Sunday, 31 May 2020

Queenship of Our Lady.




Today the Church celebrates the great feast of Pentecost and brings to a close the Marian month of May. The anthem of the Regina Caeli has been sung for the last time as Eastertide closes and we proceed to the month of June, dedicated to the Sacred Heart. Due to the date of Pentecost this year, the feast of the Queenship of Mary is not commemorated, but this should not stop us from dwelling on it ourselves. The feast is of course a great deal more prominent this year, since so many countries around the world have dedicated or consecrated themselves to Our Lady in the recent months.
When we consider this feast it is interesting to note that it is one of the lesser celebrated feasts of Mary. Other Marian feasts, particularly those found in the mysteries of the rosary, are celebrated with more pomp and dignity than the Queenship of Mary and so it is perhaps more necessary to give attention to this feast, which might otherwise be forgotten. 
How is it then, that Mary is Queen? She is the first of all creation, created by God as Immaculate and free from all attachment to sin, a fitting honour for she who is the Mother of God. In fact mariologists teach that all the titles of Our Lady stem from the fact that she is the Mother of God, and consequently she cannot be other than a Queen. Hence St. Bernard mentions that “No sooner had Mary consented to be Mother of the Eternal Word, than she merited by this consent to be made Queen of the world and of all creatures”. Indeed it would be folly to thus consider any other possibility, except that Mary is by her Divine Maternity the Queen of all creation. For she is both creature of God and Mother of God; guided by the Holy Spirit but also espoused to the Holy Spirit. 
Furthermore, she has been given to us in the spiritual and temporal realm as Queen and mother, when Christ spoke the words, “Behold thy mother”. (John 19:27) All that comes to us from Christ passes through the hands of His Queen since He so wishes to cultivate a love of God through devotion to His Mother. So writes St. Alphonsus: “the kingdom of justice He reserved for Himself, and that of mercy He yielded to Mary, ordaining at the same time that all mercies that are dispensed to men should pass by the hands of Mary and be disposed of by her at will”.(1) As the Mediatrix of graces {a title honoured by a feast also kept on this day in some places} Mary has a role greater than any Queen in history, inseparably united to Christ in the work of redemption and thus united in glory. Just as Christ triumphed on the cross with Mary at His side, so we honour her at the side of Christ triumphant in Heaven.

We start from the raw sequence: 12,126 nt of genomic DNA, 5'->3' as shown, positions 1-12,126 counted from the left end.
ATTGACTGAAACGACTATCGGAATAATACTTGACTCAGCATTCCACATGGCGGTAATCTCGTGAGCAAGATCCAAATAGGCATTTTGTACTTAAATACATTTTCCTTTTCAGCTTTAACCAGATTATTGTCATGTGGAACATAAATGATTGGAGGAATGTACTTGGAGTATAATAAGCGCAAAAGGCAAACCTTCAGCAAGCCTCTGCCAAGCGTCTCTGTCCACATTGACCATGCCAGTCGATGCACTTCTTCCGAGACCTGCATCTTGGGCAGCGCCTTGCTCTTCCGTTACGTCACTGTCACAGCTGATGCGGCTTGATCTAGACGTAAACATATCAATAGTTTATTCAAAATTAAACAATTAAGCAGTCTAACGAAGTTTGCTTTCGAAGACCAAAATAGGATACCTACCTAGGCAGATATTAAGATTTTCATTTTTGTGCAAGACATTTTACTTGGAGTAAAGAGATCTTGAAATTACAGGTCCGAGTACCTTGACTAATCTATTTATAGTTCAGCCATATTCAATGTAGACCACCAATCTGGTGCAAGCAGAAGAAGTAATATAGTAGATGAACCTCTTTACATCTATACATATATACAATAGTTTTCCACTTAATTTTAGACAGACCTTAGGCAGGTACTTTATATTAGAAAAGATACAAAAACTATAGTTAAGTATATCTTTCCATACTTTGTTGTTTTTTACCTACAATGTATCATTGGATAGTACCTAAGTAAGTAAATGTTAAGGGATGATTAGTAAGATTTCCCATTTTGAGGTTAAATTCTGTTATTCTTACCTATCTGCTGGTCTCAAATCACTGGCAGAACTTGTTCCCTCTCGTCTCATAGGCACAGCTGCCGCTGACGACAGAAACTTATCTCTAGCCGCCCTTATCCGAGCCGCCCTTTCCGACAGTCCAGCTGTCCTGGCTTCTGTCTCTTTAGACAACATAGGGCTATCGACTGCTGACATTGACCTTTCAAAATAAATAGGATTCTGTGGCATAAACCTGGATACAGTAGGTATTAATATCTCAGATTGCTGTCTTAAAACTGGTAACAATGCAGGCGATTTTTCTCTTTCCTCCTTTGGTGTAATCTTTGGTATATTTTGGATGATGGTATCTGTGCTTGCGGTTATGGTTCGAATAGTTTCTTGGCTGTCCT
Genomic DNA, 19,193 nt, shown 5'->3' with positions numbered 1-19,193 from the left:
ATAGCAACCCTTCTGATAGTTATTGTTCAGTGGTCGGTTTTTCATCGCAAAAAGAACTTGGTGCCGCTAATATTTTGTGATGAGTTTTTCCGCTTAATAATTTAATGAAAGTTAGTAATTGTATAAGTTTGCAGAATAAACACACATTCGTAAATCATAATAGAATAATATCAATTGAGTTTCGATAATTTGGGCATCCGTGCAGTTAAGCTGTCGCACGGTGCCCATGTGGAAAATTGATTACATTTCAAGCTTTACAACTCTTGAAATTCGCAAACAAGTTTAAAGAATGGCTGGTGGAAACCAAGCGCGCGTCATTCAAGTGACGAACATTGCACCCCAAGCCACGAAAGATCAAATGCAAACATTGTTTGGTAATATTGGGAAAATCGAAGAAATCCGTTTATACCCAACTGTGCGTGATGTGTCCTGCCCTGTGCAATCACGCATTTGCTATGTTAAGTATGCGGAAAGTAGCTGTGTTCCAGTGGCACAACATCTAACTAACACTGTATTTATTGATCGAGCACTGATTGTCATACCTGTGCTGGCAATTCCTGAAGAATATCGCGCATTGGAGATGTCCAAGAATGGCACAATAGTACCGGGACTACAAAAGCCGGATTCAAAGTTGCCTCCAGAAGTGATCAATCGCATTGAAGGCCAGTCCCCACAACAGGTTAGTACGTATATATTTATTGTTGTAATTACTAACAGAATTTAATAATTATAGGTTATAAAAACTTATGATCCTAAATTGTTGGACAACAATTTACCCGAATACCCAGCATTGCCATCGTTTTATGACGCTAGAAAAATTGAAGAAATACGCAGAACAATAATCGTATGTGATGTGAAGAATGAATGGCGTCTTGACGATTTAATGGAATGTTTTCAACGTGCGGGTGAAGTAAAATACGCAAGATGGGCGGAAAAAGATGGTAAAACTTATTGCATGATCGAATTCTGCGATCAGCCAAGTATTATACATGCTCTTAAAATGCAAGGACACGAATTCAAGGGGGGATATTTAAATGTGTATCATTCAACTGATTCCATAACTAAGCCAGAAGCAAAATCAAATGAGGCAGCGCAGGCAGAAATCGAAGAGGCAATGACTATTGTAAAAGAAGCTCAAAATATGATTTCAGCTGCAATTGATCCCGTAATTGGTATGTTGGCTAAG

Mary’s Queenship is enacted thus through the mystery of the cross and understood only through devotion to her and her Son. This feast is the celebration of all the immense sufferings and trials which she willingly undertook from the moment of the Annunciation, conscious of her duty of love. It is an opportunity to dwell upon the magnitude of her role in our salvation, a role which does not in any way serve to decrease the infinite power of Christ’s redemptive death. Through His death and resurrection Christ is truly the king of glory and we cannot but say the same of Mary who joins Him on the heavenly throne. The saints mention that Mary’s good works surpassed in merit all those performed by the saints, and so must her reward. Her glorious place in the celestial court as Queen and Mother is most intimately linked to the depths of sorrows which she endured on the desolate hill of calvary.